Wednesday, 5 September 2012

Scottish House Samplers from the Whitman Sampler Collection

Currently in Gallery 271 at the Philadelphia Museum of Art there is a special exhibition of 10 Scottish samplers from the 18th and 19th centuries entitled Embroidered Exemplars. The sampler above is particularly interesting since it depicts Stob Cross Mansion. Below you can see the real house. Note the two-storied bay window to the right in both images.
Stob Cross Mansion was bought by Mr. John Phillips, a native of Kent in England who was a merchant in Glasgow. By his wife, Mary Martin, he left a numerous family. One daughter, Margaret married Alexander Smith, merchant, and she may have been the mother of the Susannah Gillies Smith who worked this sampler.

Other houses seen on Scottish samplers may also be the family homes of the stitcher, though many of the styles so closely conform to the pattern that we may be looking at one or two schools worked by a mumber of girls - another avenue for some intensive research!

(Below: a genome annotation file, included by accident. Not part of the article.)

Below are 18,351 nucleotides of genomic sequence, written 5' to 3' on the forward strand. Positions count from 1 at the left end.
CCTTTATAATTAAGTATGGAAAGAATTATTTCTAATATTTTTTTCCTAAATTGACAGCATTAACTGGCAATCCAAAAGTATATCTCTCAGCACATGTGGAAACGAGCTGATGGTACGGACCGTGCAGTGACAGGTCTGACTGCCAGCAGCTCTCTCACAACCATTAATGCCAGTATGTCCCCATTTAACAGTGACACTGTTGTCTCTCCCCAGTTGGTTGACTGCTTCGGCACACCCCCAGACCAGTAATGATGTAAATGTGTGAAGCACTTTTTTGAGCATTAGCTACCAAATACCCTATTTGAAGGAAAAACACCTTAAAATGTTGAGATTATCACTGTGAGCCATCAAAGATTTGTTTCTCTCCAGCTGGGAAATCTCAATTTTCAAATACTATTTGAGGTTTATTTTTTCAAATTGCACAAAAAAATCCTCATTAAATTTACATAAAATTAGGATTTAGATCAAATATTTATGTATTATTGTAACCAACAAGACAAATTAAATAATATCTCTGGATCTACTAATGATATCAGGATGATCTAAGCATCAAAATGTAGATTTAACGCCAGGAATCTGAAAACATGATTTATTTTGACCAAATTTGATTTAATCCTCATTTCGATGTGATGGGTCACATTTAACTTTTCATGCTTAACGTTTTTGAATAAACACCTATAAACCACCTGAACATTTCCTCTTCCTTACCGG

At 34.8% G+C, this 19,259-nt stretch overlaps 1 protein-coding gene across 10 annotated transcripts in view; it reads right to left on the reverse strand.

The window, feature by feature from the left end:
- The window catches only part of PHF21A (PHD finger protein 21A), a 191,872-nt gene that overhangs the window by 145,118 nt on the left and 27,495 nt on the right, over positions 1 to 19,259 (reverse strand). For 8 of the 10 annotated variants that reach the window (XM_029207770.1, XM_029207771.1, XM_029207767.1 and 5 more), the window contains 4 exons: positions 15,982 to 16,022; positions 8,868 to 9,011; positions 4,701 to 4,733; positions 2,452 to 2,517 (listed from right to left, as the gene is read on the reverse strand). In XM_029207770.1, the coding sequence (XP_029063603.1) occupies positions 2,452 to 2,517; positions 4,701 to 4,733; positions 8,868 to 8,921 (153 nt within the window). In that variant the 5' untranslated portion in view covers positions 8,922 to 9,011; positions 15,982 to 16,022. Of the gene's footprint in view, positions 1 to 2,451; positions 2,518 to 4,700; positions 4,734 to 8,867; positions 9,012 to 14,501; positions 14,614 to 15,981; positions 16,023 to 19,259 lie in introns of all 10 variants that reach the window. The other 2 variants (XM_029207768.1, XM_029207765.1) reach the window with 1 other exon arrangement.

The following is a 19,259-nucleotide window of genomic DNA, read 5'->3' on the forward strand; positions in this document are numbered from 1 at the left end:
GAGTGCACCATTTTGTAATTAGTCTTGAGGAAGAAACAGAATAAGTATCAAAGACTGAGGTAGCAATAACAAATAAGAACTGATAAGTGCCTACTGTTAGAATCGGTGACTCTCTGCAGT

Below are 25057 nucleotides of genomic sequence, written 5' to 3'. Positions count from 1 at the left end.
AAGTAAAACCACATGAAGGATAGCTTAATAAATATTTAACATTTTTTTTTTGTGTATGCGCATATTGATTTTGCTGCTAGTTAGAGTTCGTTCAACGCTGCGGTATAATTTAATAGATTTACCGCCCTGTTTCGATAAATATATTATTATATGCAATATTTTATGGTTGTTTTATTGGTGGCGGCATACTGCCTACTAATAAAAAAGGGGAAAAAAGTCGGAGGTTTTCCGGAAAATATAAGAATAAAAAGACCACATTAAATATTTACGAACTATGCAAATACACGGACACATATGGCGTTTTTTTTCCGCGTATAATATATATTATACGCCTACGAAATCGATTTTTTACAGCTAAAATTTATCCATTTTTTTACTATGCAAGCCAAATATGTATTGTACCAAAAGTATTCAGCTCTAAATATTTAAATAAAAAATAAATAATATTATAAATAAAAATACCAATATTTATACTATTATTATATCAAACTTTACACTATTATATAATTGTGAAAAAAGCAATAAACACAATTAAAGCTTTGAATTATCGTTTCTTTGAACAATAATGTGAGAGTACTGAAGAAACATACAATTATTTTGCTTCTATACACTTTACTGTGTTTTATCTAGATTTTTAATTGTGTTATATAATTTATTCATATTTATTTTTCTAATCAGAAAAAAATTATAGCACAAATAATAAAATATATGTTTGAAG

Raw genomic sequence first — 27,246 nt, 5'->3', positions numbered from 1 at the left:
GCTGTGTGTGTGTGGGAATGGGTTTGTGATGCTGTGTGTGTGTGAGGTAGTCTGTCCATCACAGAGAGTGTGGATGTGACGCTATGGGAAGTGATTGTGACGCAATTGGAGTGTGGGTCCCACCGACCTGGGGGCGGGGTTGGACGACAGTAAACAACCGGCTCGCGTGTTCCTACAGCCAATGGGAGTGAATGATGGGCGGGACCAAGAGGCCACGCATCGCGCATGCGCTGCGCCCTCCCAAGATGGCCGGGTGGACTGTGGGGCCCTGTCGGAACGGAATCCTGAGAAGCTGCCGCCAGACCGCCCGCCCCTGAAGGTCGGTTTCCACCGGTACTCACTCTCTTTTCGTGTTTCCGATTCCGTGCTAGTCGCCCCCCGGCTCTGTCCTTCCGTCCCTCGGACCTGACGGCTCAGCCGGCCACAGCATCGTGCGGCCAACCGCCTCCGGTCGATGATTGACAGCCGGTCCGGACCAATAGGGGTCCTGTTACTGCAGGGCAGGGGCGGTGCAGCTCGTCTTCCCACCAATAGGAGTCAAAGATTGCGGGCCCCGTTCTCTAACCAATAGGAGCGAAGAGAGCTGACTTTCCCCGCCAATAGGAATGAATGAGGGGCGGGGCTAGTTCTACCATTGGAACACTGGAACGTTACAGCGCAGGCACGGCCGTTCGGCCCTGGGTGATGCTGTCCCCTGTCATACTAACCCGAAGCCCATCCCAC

The exhibition is being held to celebrate the 170th anniversary of the founding of Whitman's Chocolates and the 100th anniversary of the Whitman Sampler chocolate box. Whitman’s was established in Philadelphia in 1842 by a 19-year-old Quaker named Stephen F Whitman. The company soon became known for its famous Sampler assortments, the cover of which was based on a cross-stitched sampler that hung in the home of company president Walter Sharp in the early 1900s.
To see these and the other samplers click here.

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